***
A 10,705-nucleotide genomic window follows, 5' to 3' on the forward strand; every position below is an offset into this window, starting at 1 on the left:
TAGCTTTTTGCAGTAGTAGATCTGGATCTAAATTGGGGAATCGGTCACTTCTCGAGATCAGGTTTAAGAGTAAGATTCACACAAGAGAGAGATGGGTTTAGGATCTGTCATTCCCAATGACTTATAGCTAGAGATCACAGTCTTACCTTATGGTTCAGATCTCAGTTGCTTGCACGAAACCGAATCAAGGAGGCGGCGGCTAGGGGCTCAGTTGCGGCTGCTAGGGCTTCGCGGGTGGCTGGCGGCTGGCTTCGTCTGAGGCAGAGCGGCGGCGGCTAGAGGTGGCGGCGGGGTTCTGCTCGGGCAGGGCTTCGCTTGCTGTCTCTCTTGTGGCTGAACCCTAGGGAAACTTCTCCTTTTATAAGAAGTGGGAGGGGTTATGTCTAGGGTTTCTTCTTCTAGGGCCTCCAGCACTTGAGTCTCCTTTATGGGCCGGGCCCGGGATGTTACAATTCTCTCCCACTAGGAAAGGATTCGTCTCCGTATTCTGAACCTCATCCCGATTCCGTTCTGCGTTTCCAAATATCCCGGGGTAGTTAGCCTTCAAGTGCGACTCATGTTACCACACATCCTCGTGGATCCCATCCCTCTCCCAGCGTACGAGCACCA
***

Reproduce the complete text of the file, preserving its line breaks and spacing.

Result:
A 10,705-nucleotide genomic window follows, 5' to 3' on the forward strand; every position below is an offset into this window, starting at 1 on the left:
TAGCTTTTTGCAGTAGTAGATCTGGATCTAAATTGGGGAATCGGTCACTTCTCGAGATCAGGTTTAAGAGTAAGATTCACACAAGAGAGAGATGGGTTTAGGATCTGTCATTCCCAATGACTTATAGCTAGAGATCACAGTCTTACCTTATGGTTCAGATCTCAGTTGCTTGCACGAAACCGAATCAAGGAGGCGGCGGCTAGGGGCTCAGTTGCGGCTGCTAGGGCTTCGCGGGTGGCTGGCGGCTGGCTTCGTCTGAGGCAGAGCGGCGGCGGCTAGAGGTGGCGGCGGGGTTCTGCTCGGGCAGGGCTTCGCTTGCTGTCTCTCTTGTGGCTGAACCCTAGGGAAACTTCTCCTTTTATAAGAAGTGGGAGGGGTTATGTCTAGGGTTTCTTCTTCTAGGGCCTCCAGCACTTGAGTCTCCTTTATGGGCCGGGCCCGGGATGTTACAATTCTCTCCCACTAGGAAAGGATTCGTCTCCGTATTCTGAACCTCATCCCGATTCCGTTCTGCGTTTCCAAATATCCCGGGGTAGTTAGCCTTCAAGTGCGACTCATGTTACCACACATCCTCGTGGATCCCATCCCTCTCCCAGCGTACGAGCACCA